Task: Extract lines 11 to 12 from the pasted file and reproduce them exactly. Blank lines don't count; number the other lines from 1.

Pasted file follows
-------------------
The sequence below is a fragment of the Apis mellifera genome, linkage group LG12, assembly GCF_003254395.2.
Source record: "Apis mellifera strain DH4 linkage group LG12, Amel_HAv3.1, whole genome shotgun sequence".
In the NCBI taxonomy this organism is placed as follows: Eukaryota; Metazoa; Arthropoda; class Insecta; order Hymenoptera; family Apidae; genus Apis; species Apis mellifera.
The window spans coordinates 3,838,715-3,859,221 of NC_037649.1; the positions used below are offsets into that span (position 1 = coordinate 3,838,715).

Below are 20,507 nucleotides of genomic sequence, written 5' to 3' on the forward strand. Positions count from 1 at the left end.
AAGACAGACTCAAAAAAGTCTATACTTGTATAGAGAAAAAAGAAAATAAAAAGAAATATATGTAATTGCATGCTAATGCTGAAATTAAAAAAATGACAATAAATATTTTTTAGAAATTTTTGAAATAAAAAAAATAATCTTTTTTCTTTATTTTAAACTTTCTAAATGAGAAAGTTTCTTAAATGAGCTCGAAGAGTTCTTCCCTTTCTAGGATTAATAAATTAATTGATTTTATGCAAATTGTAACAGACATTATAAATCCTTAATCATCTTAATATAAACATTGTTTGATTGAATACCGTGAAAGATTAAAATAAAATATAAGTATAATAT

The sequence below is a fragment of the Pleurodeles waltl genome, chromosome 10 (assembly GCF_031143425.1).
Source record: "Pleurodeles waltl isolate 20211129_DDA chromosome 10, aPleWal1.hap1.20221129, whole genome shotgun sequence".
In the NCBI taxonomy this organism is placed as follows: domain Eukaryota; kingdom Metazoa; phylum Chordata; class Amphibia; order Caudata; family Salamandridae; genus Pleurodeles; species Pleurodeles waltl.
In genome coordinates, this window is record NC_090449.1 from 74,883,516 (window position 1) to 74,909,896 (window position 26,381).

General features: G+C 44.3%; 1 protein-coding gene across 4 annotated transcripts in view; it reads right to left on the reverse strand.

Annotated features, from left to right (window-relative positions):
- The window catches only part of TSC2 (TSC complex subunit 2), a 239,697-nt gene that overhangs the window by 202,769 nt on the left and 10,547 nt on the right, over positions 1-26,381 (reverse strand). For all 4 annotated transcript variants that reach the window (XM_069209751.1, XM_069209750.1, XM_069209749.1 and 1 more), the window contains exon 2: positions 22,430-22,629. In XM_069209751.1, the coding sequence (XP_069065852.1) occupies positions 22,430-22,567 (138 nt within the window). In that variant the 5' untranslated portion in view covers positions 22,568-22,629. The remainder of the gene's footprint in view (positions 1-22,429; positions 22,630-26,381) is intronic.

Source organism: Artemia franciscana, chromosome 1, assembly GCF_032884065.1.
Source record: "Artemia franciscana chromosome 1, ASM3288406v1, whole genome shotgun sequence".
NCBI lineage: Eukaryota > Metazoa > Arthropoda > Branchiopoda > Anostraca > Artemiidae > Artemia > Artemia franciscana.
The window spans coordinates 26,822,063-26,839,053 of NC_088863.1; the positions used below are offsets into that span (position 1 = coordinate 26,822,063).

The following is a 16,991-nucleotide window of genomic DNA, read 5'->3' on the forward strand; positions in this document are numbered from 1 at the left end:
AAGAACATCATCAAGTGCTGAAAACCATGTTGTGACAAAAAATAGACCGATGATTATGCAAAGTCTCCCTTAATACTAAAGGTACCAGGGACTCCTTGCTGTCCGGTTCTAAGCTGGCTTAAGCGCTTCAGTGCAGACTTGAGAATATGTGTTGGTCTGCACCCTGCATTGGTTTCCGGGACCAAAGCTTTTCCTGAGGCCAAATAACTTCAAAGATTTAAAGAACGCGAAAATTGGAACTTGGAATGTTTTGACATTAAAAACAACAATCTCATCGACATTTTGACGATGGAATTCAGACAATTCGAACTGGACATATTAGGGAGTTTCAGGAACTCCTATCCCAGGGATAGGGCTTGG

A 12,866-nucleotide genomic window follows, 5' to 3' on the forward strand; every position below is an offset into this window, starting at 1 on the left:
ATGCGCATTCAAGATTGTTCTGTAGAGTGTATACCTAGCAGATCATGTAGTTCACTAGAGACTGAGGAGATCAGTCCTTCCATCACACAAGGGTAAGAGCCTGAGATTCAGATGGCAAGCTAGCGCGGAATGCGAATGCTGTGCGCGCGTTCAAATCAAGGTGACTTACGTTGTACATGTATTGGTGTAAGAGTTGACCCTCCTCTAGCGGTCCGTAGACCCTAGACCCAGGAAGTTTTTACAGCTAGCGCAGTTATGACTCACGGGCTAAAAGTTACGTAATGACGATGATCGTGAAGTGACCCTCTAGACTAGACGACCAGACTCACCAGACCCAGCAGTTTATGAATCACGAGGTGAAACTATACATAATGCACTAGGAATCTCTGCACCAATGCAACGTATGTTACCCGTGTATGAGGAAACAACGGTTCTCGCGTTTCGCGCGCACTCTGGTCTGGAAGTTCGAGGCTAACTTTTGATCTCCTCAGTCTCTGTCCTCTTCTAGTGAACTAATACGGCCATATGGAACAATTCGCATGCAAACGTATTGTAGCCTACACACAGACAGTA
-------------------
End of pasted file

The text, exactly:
General features: G+C 44.3%; 1 protein-coding gene across 4 annotated transcripts in view; it reads right to left on the reverse strand.

Annotated features, from left to right (window-relative positions):